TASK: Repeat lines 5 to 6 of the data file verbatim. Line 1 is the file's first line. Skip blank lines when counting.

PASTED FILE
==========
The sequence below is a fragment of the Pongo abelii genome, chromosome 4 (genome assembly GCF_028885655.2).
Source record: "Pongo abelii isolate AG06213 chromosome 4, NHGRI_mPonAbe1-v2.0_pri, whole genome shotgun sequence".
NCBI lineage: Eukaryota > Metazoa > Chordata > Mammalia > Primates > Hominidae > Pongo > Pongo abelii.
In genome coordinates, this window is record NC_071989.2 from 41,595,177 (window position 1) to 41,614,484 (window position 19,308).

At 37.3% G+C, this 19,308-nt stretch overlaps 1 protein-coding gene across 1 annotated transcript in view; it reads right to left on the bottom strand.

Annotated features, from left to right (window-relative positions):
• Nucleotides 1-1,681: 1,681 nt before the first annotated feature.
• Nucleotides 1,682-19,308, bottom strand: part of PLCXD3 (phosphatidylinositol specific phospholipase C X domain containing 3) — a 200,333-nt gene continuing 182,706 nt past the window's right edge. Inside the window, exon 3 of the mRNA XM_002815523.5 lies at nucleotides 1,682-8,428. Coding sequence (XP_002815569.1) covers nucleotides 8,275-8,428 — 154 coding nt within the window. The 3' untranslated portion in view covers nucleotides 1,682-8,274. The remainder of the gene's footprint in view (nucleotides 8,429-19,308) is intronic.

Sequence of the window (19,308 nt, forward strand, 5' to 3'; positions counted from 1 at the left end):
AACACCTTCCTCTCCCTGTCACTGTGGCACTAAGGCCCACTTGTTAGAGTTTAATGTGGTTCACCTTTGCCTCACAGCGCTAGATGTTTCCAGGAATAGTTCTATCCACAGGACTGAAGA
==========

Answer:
At 37.3% G+C, this 19,308-nt stretch overlaps 1 protein-coding gene across 1 annotated transcript in view; it reads right to left on the bottom strand.

Annotated features, from left to right (window-relative positions):